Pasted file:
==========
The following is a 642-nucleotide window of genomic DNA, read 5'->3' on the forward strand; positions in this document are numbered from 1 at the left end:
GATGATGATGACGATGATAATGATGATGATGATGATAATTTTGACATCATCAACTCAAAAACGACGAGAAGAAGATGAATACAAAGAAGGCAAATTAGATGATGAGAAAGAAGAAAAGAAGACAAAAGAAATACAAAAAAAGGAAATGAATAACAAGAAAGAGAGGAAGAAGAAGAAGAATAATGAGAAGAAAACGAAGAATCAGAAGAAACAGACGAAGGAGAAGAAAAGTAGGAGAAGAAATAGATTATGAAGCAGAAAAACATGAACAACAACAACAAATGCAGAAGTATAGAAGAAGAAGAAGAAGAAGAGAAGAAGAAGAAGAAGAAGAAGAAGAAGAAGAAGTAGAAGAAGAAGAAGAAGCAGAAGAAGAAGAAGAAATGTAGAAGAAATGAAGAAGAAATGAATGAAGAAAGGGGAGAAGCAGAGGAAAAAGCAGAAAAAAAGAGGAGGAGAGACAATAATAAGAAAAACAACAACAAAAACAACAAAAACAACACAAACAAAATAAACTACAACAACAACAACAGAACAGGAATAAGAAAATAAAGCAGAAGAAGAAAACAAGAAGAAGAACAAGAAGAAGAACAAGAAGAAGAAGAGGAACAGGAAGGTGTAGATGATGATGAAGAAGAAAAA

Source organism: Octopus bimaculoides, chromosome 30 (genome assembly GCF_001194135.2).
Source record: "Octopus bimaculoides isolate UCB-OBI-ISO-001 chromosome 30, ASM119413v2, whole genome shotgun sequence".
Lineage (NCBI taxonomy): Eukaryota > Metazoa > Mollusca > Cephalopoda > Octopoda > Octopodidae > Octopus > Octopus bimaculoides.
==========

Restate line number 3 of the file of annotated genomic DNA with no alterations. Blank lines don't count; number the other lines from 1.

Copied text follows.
Source organism: Octopus bimaculoides, chromosome 30 (genome assembly GCF_001194135.2).